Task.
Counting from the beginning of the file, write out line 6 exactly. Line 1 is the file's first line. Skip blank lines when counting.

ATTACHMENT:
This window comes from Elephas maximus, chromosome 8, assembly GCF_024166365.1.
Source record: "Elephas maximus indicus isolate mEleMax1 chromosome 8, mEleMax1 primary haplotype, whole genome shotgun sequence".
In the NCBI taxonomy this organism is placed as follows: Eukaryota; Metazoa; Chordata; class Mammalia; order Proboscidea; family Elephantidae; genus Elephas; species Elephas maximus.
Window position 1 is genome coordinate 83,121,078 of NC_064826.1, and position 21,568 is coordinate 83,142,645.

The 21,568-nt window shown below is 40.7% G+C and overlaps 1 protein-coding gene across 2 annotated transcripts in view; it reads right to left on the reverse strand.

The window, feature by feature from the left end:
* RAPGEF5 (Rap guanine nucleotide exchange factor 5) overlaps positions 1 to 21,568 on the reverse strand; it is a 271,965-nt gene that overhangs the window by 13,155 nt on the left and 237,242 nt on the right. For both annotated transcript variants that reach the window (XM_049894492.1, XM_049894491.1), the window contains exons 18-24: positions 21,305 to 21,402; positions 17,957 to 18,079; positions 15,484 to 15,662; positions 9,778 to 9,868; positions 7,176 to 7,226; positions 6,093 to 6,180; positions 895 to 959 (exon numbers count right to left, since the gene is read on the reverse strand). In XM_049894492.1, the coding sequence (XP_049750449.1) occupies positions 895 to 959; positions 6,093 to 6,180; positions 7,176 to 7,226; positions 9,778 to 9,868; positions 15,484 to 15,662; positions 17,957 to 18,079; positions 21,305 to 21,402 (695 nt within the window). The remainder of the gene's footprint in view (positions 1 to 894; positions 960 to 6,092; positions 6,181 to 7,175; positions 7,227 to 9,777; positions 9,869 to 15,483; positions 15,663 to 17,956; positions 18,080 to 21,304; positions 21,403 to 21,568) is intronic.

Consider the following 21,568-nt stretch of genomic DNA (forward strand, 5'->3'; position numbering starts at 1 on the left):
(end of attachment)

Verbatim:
The window, feature by feature from the left end: